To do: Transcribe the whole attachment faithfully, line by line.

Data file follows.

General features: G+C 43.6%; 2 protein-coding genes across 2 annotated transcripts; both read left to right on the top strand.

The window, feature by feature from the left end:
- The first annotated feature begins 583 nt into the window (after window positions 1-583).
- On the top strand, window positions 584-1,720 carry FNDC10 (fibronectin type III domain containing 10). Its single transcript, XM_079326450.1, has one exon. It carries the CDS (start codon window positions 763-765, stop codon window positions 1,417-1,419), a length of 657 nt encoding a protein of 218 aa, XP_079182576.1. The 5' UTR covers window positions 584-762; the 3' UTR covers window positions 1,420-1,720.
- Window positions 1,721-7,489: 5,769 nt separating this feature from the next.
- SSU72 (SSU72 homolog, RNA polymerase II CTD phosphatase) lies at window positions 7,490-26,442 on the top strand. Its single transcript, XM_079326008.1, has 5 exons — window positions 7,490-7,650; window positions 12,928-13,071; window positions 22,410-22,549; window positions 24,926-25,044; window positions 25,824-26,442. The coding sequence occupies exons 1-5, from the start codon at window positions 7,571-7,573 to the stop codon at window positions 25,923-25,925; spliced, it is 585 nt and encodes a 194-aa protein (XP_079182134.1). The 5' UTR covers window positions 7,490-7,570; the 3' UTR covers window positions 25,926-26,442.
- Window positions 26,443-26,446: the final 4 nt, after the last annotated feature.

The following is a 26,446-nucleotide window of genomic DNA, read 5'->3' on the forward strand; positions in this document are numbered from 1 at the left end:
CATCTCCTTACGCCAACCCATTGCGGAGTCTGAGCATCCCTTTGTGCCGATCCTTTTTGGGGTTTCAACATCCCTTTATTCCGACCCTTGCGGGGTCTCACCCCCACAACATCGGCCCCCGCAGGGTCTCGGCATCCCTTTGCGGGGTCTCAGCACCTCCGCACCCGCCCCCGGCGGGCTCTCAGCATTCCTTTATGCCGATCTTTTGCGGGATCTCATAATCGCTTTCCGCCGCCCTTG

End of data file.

General features: G+C 43.6%; 2 protein-coding genes across 2 annotated transcripts; both read left to right on the top strand.

The window, feature by feature from the left end:
- The first annotated feature begins 583 nt into the window (after window positions 1-583).
- On the top strand, window positions 584-1,720 carry FNDC10 (fibronectin type III domain containing 10). Its single transcript, XM_079326450.1, has one exon. It carries the CDS (start codon window positions 763-765, stop codon window positions 1,417-1,419), a length of 657 nt encoding a protein of 218 aa, XP_079182576.1. The 5' UTR covers window positions 584-762; the 3' UTR covers window positions 1,420-1,720.
- Window positions 1,721-7,489: 5,769 nt separating this feature from the next.
- SSU72 (SSU72 homolog, RNA polymerase II CTD phosphatase) lies at window positions 7,490-26,442 on the top strand. Its single transcript, XM_079326008.1, has 5 exons — window positions 7,490-7,650; window positions 12,928-13,071; window positions 22,410-22,549; window positions 24,926-25,044; window positions 25,824-26,442. The coding sequence occupies exons 1-5, from the start codon at window positions 7,571-7,573 to the stop codon at window positions 25,923-25,925; spliced, it is 585 nt and encodes a 194-aa protein (XP_079182134.1). The 5' UTR covers window positions 7,490-7,570; the 3' UTR covers window positions 25,926-26,442.
- Window positions 26,443-26,446: the final 4 nt, after the last annotated feature.

The following is a 26,446-nucleotide window of genomic DNA, read 5'->3' on the forward strand; positions in this document are numbered from 1 at the left end:
CATCTCCTTACGCCAACCCATTGCGGAGTCTGAGCATCCCTTTGTGCCGATCCTTTTTGGGGTTTCAACATCCCTTTATTCCGACCCTTGCGGGGTCTCACCCCCACAACATCGGCCCCCGCAGGGTCTCGGCATCCCTTTGCGGGGTCTCAGCACCTCCGCACCCGCCCCCGGCGGGCTCTCAGCATTCCTTTATGCCGATCTTTTGCGGGATCTCATAATCGCTTTCCGCCGCCCTTG